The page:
NASA: ‘All Is Well’ After Webb Telescope’s Mirror Damaged

Youn some ways, the last place you’d want to put the James Webb Space Telescope is, well, in space. If you owned a $10 billion car, you wouldn’t leave it out in a hail storm, and while there’s no hail in space, there are plenty of micrometeoroids—high speed debris no bigger than a dust grain but moving so fast they can pack a true destructive wallop. Millions of these fragments fall on Earth every day. However, they burn in the atmosphere well before reaching the ground. Webb, which is located in space at an approximate distance of 1.6million km (1,000,000 mi. The Webb is protected by no protection from Earth. And as NASA and others have reported in the past week, its mirror—the heart of the space telescope—has already been dinged five times by tiny space flecks, the most recent of which has done real, but correctable, damage.

The Webb’s mirror is an exquisite piece of engineering. It measures 6.5m (4 in. ), and is 21 ft. long. across, it’s made up of 18 hexagonal segments, each of which can be moved along seven different axes to allow controllers to focus the overall instrument. Each segment, which is made from beryllium has a surface area of 25 sq. It measures 269 square meters ft.). Each one is covered with reflective golden, though it’s a thin film that would be no larger than a golfball if it was peeled away and compacted into a sphere. The beryllium’s surface is smooth and polished to the point that its largest imperfection, at 7.6 cm (3 inches) in size, would not be visible if the material were extended to the dimensions of the United States. That’s a heck of a piece of hardware to leave exposed to the space elements. But if you’re going to do your work where Webb does, it’s a risk you have to take.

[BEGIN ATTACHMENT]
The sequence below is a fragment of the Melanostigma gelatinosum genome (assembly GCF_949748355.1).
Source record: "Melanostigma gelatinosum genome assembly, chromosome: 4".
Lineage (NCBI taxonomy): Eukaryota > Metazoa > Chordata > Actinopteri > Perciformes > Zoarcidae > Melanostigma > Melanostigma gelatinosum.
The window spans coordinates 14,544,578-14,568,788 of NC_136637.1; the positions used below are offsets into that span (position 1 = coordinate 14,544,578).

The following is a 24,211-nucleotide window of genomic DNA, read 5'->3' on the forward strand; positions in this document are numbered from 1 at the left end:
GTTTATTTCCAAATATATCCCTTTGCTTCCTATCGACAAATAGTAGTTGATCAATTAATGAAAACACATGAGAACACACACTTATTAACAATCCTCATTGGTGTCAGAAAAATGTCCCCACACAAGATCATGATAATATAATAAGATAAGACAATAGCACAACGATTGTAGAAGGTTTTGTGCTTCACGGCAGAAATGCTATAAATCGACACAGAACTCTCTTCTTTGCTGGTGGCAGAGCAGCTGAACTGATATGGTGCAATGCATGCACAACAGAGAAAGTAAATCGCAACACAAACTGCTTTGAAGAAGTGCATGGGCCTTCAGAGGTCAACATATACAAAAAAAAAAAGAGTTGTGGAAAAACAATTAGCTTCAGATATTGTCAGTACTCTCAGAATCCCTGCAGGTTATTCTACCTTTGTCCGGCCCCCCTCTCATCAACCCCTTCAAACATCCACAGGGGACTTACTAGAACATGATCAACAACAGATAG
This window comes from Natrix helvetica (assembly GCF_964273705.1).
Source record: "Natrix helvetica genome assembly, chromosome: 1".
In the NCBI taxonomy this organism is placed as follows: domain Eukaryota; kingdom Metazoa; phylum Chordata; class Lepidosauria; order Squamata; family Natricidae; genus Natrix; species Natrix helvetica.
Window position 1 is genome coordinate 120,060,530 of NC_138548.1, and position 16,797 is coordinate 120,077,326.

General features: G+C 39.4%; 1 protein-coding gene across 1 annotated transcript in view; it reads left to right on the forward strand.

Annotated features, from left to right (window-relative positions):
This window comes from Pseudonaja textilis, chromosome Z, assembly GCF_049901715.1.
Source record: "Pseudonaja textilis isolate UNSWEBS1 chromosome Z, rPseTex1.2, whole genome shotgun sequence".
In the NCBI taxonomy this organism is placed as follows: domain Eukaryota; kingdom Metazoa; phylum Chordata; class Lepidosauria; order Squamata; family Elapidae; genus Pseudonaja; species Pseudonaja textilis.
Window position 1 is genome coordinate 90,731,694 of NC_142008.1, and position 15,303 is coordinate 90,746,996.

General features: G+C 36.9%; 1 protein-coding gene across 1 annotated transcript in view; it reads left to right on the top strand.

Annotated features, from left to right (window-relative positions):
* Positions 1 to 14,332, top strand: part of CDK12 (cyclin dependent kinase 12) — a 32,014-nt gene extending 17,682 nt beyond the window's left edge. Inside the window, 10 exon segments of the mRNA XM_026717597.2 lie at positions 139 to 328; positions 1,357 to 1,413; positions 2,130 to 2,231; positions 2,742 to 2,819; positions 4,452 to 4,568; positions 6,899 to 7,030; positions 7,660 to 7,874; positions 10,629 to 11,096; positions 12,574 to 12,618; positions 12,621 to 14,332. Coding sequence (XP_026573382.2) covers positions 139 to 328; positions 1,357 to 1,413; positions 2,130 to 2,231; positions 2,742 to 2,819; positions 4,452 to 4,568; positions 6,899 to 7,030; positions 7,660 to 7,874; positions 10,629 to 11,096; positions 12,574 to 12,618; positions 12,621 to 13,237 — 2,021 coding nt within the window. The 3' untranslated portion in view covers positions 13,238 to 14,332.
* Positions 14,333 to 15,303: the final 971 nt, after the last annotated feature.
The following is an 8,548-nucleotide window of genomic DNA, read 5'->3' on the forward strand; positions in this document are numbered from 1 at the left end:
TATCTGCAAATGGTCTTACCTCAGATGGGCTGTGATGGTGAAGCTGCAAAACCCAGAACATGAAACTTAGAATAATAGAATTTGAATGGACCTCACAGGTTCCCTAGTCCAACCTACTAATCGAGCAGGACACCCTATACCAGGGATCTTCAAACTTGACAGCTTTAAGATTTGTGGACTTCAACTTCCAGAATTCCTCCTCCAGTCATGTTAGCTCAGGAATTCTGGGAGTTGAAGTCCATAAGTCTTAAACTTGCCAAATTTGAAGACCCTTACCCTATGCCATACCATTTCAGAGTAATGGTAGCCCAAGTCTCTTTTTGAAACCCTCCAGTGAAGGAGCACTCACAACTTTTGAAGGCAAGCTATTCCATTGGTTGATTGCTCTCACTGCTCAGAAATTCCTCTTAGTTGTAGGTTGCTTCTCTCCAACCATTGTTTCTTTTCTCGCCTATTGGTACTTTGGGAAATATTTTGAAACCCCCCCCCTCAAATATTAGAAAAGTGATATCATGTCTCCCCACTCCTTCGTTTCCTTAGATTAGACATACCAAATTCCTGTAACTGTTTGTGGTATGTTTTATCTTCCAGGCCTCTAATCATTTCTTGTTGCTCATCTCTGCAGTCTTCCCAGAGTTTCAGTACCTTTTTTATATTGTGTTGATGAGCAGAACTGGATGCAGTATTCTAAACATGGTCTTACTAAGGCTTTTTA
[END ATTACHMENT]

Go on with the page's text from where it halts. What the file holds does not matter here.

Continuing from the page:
This is what makes the micrometeoroid strike particularly troubling. Although NASA scientists simulate these collisions on ground, they found that the impacts that actually occurred were larger than the models. “With Webb’s mirror exposed to space, we expected that occasional micrometeoroid impacts would gracefully degrade telescope performance over time,” Lee Feinberg, a Webb telescope optical manager, said in a statement. “This one…is larger than our degradation predictions assumed.”

However, this does not necessarily mean that the telescope has been seriously damaged and cannot go on doing its work. The position of the mirror segments can be moved in increments measured in nanometers—or billionths of a meter—allowing a damaged segment to be precisely refocused to cancel out the effect of the ding. Ground crews have adjusted the damaged segment in accordance with the plan, keeping the telescope on course to release its first images on July 12.

Webb can defend itself. NASA is able to predict the approaching of micrometeoroid rains, and Webb can move its telescope so that it faces away from the path of the debris. It is certain that the telescope will continue to receive high-speed dust and grains over its lifetime. The Webb is expected to return spectacular science within the same decade. This, however, cannot be denied. Space is a dangerous place to do business—but it’s a very rich one as well.

Original publication of this article was TIME Space. Register here.

Read More From Time

Send an email to Jeffrey Kluger at


Related Articles

Back to top button